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Old 12-14-2012, 10:02 PM   #241
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A decent bridgport is in the teens of thousands. It's not a logical way to cut an opening for a flange.

A cut off wheel however, is. Ask Abe or someone how he does it. A pneumatic cut off wheel like listed above would work, however an electrical angle grinder would be better, since you don't need a compressor powerful enough to keep an angle grinder running. Most home garages won't have a compressor good enough for much more than a minute or so of cutting. Very annoying.

The issue with larger cut off wheels like that however (3"+) is that you run the risk of cutting larger than you need to, or reaching your desired cut before cutting all the way through.

What I'd suggest is measuring 5 or 6 times, marking where you need to cut, center punch, drill holes at each corner (accounting for the diameter of the drill bit), cutting what you can with a angle grinder and a small cutting disk, then finishing the cuts with something smaller, like a dremel. Dremels suck though. I hate using them for much more than thing sheet metal, and even a small cut seems to eat 20 disks.

Metal work in general kind of sucks. Always makes a huge mess, there's always lots of deburring you have to do, and even when you think one cut off wheel is all you'll need, you end up using 5 or 6 tools to finish the job. This is in a typical home garage of course. A decent machine shop should do it all with one tool, but we don't all have that luxury available.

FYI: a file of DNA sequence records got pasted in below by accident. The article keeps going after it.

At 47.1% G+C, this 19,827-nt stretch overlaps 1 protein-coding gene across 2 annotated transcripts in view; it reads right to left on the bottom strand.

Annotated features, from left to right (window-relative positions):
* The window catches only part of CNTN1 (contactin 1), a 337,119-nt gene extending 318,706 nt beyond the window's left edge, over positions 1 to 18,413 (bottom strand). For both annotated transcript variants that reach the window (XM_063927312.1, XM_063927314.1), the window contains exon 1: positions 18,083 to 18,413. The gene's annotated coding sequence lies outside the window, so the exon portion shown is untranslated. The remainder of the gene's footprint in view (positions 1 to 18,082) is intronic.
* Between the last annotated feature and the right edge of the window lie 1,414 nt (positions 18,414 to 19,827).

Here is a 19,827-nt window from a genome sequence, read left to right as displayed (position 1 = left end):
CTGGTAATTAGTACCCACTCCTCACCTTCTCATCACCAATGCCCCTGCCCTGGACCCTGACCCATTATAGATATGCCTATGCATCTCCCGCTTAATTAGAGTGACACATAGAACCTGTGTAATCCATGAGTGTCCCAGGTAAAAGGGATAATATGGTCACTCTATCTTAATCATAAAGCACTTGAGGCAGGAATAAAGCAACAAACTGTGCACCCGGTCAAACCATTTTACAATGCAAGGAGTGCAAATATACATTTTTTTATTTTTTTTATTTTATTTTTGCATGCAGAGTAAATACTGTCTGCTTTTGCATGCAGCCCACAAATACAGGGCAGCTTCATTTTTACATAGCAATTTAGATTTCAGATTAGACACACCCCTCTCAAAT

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Old 12-15-2012, 12:06 AM   #242
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I use a 4.5" angle grinder for just about everything. All I've got is that angle grinder, a drill, and a die grinder. Those sparse power tools, my TIG and a decent set of hand files have gotten me along just fine.
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Old 12-15-2012, 12:52 AM   #243
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I find those 4.5" discs are very sensitive to how straight you hold them, and shatter very easily.
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Old 12-15-2012, 01:05 AM   #244
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The fiber discs hold up really well...have not had one come apart on me yet.
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Old 12-15-2012, 01:44 AM   #245
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Quote:
Originally Posted by curly View Post
I find those 4.5" discs are very sensitive to how straight you hold them, and shatter very easily.
Gotta have a steady hand, that's for sure. Back when i first got my cutoff saw i had one snap on me. Simple reason, i wasn't holding it straight, it cough and started bouncing and it shattered.
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Old 12-15-2012, 06:36 AM   #246
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Quote:
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Gotta have a steady hand, that's for sure. Back when i first got my cutoff saw i had one snap on me. Simple reason, i wasn't holding it straight, it cough and started bouncing and it shattered.
Kinda my issue. I have a fairly steady hand and would consider myself skilled with an angle grinder, but if you try to justify buying 4.5" discs instead of 3" discs because they're roughly the same price and you'll get more life out of the 4.5", I wouldn't suggest it.